Exception: Carnival has several cabins which are classified as inside cabins but actually have a french glass door which allows light into the room (no balcony, but the door can be opened). Carnival also has some cabins that have a window, but because the window has an obstructed view (that means there is a railing or object in the way) it is listed as an inside cabin. Royal Caribbean has some cabins that have a window but look out over an inside promenade area. These are called "promenade staterooms".
On many ships, basic inside and outside cabins are usually the same size, the difference being that one has a porthole or picture window to let in natural light. Balcony cabins can also be the same size as standard insides and outsides, with the addition of the outdoor space on the verandah; sometimes the interior space is larger. A basic cabin, regardless of category, is referred to as a "standard" unless there is something about it that makes it different (such as physical layout, being handicapped accessible or a designated family cabin). With minisuites on up, you get bigger and bigger indoor and outdoor spaces.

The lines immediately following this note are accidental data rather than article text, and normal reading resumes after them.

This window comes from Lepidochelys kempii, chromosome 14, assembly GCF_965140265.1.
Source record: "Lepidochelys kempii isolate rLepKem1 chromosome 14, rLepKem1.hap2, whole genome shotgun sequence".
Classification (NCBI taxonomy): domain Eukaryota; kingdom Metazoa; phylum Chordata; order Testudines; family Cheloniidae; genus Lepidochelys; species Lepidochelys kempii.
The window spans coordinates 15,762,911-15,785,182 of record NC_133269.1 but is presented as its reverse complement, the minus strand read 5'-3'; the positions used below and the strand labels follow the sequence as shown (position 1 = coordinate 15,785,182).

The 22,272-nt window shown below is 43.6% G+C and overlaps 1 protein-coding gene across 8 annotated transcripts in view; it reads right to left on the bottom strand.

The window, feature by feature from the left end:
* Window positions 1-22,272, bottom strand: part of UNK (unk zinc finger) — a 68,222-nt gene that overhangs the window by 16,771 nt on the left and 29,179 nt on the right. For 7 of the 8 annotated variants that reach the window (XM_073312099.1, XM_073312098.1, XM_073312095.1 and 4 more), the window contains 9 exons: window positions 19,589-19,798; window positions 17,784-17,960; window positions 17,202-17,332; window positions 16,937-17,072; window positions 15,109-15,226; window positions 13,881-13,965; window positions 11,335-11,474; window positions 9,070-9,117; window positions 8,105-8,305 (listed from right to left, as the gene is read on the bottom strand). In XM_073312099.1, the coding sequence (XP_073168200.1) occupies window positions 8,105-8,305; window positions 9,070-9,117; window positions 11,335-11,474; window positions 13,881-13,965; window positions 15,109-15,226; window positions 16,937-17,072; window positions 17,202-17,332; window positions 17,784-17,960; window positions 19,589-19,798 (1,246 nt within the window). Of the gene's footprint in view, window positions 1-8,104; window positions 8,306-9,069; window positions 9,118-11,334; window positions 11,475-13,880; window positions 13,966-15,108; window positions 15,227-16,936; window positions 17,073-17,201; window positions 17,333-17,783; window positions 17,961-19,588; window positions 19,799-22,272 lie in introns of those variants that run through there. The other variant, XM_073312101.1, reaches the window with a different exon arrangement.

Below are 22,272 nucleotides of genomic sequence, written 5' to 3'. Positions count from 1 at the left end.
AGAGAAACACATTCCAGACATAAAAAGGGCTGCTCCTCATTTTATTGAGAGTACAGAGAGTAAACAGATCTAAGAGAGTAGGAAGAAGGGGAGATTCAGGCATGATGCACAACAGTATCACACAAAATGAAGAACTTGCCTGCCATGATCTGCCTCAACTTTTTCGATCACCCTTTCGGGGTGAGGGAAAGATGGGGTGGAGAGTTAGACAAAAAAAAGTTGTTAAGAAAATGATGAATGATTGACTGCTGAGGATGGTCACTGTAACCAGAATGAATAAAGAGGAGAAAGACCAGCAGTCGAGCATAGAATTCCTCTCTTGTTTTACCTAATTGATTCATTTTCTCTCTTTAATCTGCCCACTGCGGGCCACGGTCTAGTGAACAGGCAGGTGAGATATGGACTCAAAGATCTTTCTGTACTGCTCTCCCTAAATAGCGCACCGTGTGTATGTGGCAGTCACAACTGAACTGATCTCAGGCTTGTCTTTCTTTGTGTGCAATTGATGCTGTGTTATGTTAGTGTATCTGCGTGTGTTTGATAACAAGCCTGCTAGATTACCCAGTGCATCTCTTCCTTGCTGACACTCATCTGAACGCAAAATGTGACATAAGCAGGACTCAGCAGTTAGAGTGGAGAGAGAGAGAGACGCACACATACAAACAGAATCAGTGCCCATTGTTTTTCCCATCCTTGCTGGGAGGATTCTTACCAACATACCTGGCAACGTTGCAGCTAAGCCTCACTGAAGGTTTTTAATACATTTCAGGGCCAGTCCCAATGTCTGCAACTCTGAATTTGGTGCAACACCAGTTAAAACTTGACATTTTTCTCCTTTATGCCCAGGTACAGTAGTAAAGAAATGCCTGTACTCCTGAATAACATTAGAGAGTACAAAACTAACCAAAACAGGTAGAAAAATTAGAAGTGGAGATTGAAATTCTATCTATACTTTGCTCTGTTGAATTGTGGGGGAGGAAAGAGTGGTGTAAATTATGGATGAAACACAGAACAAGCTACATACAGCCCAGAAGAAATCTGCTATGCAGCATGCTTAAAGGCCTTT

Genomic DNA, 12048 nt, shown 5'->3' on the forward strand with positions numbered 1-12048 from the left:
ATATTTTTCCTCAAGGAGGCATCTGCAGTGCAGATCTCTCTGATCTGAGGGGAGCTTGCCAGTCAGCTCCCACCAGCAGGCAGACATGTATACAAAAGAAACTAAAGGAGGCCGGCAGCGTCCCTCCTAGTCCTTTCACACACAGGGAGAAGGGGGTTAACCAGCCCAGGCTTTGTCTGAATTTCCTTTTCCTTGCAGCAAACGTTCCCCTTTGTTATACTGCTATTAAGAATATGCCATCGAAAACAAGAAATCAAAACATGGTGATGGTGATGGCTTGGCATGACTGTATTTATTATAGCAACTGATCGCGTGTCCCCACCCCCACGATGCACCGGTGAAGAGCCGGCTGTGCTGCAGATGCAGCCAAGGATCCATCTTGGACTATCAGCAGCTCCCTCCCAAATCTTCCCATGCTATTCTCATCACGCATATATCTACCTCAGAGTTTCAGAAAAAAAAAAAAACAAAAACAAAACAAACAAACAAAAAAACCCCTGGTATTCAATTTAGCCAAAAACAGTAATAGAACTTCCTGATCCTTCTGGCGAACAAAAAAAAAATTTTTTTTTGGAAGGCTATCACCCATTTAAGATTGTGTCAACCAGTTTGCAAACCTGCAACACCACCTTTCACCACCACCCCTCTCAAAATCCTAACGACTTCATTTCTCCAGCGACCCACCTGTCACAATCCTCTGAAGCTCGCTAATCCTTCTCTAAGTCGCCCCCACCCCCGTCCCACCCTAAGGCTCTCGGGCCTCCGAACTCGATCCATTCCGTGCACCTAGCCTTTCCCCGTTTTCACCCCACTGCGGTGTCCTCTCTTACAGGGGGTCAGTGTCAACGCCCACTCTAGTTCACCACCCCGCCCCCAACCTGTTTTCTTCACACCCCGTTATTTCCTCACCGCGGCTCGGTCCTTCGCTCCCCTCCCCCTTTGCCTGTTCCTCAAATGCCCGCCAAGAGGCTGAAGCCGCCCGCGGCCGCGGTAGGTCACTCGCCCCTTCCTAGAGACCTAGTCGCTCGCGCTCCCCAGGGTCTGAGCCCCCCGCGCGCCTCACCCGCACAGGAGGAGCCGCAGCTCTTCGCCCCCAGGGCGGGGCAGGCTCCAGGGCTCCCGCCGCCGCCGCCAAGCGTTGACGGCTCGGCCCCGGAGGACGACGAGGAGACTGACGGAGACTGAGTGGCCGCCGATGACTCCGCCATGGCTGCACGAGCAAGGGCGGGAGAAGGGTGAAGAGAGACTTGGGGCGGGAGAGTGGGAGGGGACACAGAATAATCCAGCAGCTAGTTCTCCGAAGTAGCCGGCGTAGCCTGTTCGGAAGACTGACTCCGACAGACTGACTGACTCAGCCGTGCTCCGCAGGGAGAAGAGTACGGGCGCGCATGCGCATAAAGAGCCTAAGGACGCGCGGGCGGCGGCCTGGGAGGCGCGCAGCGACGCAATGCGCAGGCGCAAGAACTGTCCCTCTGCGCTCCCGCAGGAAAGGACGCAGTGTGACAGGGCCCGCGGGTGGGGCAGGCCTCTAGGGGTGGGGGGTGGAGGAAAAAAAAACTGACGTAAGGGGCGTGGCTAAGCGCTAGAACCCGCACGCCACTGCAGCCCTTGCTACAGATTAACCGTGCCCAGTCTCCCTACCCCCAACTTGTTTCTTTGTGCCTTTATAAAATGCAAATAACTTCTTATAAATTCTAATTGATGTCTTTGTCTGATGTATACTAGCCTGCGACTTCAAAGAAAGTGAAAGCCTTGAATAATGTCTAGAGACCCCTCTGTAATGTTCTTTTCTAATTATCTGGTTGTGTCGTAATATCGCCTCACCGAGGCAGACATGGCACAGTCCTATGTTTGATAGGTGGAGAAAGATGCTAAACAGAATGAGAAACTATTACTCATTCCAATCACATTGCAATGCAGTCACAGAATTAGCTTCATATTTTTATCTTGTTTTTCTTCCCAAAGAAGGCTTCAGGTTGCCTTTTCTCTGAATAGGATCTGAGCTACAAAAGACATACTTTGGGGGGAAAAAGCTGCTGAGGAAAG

Since cruising has become a popular family vacation, more new ships have built "family accommodations" into the actual design. These are often suites, each with a separate room for the kids -- sometimes a small alcove with bunk beds, sometimes an entire adjoining cabin. Families and groups can also take advantage of regular staterooms with third or fourth berths found in pullout sofas or pull-down bunk beds (called Pullmans). If you are going to squeeze your whole troupe into one cabin, make sure the space is big enough to accommodate the lot of you ... and all your belongings.
Very few ships actually have cabins dedicated to solo travelers. These will have sleeping space for one and can be quite small. The studio cabins on select Norwegian ships are the most famous example of this: The 100-square-foot staterooms each contain a full-size bed, nifty lighting effects and a large round window that looks out into the corridor. If you are a solo traveler, you will want to price out the cost of a solo cabin (usually somewhat higher than the double-occupancy rate of a similarly sized stateroom) compared to the cost of paying the single supplement (an extra fee tacked on if there are not two people in a cabin; the price can come out to as much as double the regular rate) for a standard cabin. And book early, as solo cabins sell out quickly.